« September 2009 | Main | November 2009 »

12 posts from October 2009

October 30, 2009

Plays (and a musical) get "read"

Play readings give the authors of new work a chance to hear their script come to life (and often, to figure out what might need fixing before the play gets a full production).  And sometimes, theaters offer staged readings of older works they're considering for a future season or simply as a way of augmenting their programming.

Three readings on the horizon for November offer audiences the chance to share in different facets of that process, at little or no cost.

First, Conundrum Stages, a company that specializes in play readings, will tackle Bernard Slade's Tribute,a play about a terminally ill actor who tries to reconnect with his long-estranged son.  Before the reading, singer David Meulemans and pianist Jim Welles will perform, then the cast (Sheldon Cohen, Linda Ellis, Peter Librach, Danielle Tabino, Wendi Librach, Bill Dobbins and Lory Reyes) takes over.  The event happens at 7 p.m. Friday, Nov. 6, at the Tamarac Theatre of the Performing Arts, 7143 N. Pine Island Rd., Tamarac.  Tickets are $10.  Call 954-726-7898 for information.

Header_homeOn Monday, Nov. 9, GableStage offers a rare musical "reading"  of Come Back, Little Sheba, a 1974 version of William Inge's play.  With book and lyrics by Miamian Lee Goldsmith and music by Clint Ballard, the musical premiered in Chicago (with Kaye Ballard as Lola) and was revived in 2001 at Connecticut's White Barn Theatre with Donna McKechnie in the lead role.

GableStage's reading stars Elizabeth Dimon, Nick Duckart, Wayne LeGette and Julie Kleiner, with Amy London directing.  It happens at 7 p.m., and admission is free.  For information, call 305-445-1119 or visit the GableStage web site.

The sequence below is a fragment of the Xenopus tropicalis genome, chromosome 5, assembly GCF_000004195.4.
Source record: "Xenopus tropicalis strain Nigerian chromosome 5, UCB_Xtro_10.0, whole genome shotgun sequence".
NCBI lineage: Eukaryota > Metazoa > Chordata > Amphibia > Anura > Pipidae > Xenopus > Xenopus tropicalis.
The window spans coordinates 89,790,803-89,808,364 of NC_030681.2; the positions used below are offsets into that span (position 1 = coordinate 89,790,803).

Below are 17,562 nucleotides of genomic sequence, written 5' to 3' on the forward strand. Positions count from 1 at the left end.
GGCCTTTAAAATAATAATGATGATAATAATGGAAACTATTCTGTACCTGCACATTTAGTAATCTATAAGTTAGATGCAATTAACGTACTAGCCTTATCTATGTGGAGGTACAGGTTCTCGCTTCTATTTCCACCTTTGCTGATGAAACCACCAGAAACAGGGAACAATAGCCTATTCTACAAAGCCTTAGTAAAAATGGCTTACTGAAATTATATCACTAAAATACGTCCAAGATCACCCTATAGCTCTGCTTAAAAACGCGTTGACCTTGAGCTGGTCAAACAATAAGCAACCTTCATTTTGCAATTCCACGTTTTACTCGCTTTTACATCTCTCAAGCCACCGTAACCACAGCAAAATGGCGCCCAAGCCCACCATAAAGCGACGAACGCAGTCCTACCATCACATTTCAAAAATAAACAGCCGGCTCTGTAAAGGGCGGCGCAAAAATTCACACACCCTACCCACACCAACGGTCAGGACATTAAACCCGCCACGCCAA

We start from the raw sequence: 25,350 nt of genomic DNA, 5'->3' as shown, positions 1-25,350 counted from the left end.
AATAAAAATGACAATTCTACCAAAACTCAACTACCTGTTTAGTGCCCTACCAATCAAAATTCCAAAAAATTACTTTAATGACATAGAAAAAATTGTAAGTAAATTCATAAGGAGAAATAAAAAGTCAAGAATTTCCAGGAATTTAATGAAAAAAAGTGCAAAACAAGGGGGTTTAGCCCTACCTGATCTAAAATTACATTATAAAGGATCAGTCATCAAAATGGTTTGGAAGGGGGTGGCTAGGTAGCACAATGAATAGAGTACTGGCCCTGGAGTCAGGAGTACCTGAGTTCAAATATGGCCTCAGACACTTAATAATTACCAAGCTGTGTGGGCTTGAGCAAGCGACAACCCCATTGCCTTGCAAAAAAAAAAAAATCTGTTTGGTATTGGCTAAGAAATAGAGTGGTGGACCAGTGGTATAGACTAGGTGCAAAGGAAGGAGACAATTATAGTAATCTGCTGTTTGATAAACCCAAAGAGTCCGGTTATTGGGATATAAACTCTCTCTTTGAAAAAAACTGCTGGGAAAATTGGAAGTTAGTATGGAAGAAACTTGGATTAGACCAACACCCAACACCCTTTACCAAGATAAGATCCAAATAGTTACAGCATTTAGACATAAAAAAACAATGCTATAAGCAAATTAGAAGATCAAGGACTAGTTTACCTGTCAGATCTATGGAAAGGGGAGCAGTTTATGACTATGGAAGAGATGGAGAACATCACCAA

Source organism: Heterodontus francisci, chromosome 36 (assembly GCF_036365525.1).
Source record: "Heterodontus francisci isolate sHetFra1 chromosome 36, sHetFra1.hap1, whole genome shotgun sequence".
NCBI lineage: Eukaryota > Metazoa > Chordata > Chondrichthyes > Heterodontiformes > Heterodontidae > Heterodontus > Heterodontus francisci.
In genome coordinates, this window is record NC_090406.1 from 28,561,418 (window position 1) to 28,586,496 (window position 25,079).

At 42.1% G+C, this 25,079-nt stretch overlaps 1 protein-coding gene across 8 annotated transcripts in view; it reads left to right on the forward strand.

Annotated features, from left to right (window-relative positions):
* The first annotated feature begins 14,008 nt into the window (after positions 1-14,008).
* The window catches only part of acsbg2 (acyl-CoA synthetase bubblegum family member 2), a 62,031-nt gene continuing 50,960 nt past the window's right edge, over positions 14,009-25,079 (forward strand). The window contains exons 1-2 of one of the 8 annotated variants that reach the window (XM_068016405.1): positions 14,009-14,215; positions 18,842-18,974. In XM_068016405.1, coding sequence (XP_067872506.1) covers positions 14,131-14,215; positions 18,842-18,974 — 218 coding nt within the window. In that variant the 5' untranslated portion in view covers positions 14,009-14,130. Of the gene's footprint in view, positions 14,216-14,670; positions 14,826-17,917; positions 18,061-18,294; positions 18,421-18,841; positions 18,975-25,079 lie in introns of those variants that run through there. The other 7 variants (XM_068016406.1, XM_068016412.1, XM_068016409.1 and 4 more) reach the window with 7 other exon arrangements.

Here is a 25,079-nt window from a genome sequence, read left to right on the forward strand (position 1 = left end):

Christopher Demos-Brown, a playwright and attorney whose play When the Sun Shone Brighter (about a Miami mayor undone by sex, lies and ambition) will get its world premiere at Florida Stagelater this season, will get a reading of another script at GableStage at 7:30 p.m. Nov. 23. The free reading of Tropical Depression, which the playwright describes as "a dark comedy about a family...trapped by a hurricane," will be directed by Stuart Meltzer; in the cast are Deborah Sherman, Todd Allen Durkin, David Sirois, Barbara Bradshaw, Bill Schwartz, Amy McKenna and Ivette Viñas.

October 28, 2009

Spooky tales and a new play

WEiRD-webpage-580x859 Area Stage's Conservatory has come up with a Halloween week double header:  a haunted house and a program of short plays and musical numbers aimed at middle schoolers and high school students.

Weird Tales and Other Amazing Stories, a collection of plays by Roberto Aguirre-Sacasa, Dylan Guerra and Flavia Pallozzi, will be performed tonight-Friday at 7 p.m., and on Halloween night (Saturday) at 5 and 8 p.m.  The actors include playwrights Guerra and Pallozzi, as well as Ani Mesa, Ale Mesa, Brandon Flynn, Daniel Gerchakov, Daniella Pereira, Jonjon Rodaz, Katie Erwin, Kevin Rios, Manuel Jaquez, Marilyn Caserta, Mia Pennekamp, Natalia Ochoa, Natasha Sedan, Rachel Rodaz and Sasha Neufeld.  There's also an on-site Haunted House, and on Halloween, a costume contest.

Admission to the Haunted House and show is $20 ($10 for students).  For the Haunted House only, it's $3 or two for $5.

Area is based at the Riviera Theatre, 1560 S. Dixie Hwy. in Coral Gables.  Call 305-666-2078 or visit the web site for more information.


If you're a grown-up theater lover looking for something new and different (and free) to experience tonight, head on over to New Theatre at 4120 Laguna St. in Coral Gables.  The company is doing a reading of Kirk Citron's play But Not for Lunch.  The play is about a successful attorney who retires and wants his younger wife to do likewise, but she doesn't agree.  For info, call 305-443-5909 or visit New Theatre's web site.